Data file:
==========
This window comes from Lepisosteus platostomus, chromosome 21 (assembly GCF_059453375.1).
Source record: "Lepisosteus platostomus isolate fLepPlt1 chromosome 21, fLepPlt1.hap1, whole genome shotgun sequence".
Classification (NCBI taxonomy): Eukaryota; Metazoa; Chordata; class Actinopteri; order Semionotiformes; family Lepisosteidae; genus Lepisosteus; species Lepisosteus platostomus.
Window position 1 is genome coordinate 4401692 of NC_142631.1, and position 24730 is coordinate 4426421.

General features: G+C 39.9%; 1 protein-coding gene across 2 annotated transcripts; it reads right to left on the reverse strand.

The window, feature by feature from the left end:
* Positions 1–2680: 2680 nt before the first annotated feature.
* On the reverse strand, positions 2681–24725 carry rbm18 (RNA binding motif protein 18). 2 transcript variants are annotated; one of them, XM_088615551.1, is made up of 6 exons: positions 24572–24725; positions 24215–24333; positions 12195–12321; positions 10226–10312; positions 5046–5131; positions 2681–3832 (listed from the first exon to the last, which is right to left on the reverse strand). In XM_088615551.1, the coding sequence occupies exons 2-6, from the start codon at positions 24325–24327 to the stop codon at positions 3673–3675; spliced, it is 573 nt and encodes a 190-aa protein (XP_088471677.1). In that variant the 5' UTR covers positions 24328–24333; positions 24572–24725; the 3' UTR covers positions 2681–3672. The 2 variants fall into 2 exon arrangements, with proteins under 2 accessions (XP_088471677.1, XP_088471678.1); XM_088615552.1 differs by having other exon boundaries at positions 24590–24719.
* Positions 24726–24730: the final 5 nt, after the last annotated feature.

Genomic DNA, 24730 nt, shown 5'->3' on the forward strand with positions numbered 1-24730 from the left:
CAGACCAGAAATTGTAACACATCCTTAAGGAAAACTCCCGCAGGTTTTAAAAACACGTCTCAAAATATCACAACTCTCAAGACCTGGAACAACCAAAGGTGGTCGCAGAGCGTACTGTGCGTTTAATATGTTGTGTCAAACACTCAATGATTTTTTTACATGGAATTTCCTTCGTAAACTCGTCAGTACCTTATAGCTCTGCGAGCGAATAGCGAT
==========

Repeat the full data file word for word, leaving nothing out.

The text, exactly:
This window comes from Lepisosteus platostomus, chromosome 21 (assembly GCF_059453375.1).
Source record: "Lepisosteus platostomus isolate fLepPlt1 chromosome 21, fLepPlt1.hap1, whole genome shotgun sequence".
Classification (NCBI taxonomy): Eukaryota; Metazoa; Chordata; class Actinopteri; order Semionotiformes; family Lepisosteidae; genus Lepisosteus; species Lepisosteus platostomus.
Window position 1 is genome coordinate 4401692 of NC_142631.1, and position 24730 is coordinate 4426421.

General features: G+C 39.9%; 1 protein-coding gene across 2 annotated transcripts; it reads right to left on the reverse strand.

The window, feature by feature from the left end:
* Positions 1–2680: 2680 nt before the first annotated feature.
* On the reverse strand, positions 2681–24725 carry rbm18 (RNA binding motif protein 18). 2 transcript variants are annotated; one of them, XM_088615551.1, is made up of 6 exons: positions 24572–24725; positions 24215–24333; positions 12195–12321; positions 10226–10312; positions 5046–5131; positions 2681–3832 (listed from the first exon to the last, which is right to left on the reverse strand). In XM_088615551.1, the coding sequence occupies exons 2-6, from the start codon at positions 24325–24327 to the stop codon at positions 3673–3675; spliced, it is 573 nt and encodes a 190-aa protein (XP_088471677.1). In that variant the 5' UTR covers positions 24328–24333; positions 24572–24725; the 3' UTR covers positions 2681–3672. The 2 variants fall into 2 exon arrangements, with proteins under 2 accessions (XP_088471677.1, XP_088471678.1); XM_088615552.1 differs by having other exon boundaries at positions 24590–24719.
* Positions 24726–24730: the final 5 nt, after the last annotated feature.

Genomic DNA, 24730 nt, shown 5'->3' on the forward strand with positions numbered 1-24730 from the left:
CAGACCAGAAATTGTAACACATCCTTAAGGAAAACTCCCGCAGGTTTTAAAAACACGTCTCAAAATATCACAACTCTCAAGACCTGGAACAACCAAAGGTGGTCGCAGAGCGTACTGTGCGTTTAATATGTTGTGTCAAACACTCAATGATTTTTTTACATGGAATTTCCTTCGTAAACTCGTCAGTACCTTATAGCTCTGCGAGCGAATAGCGAT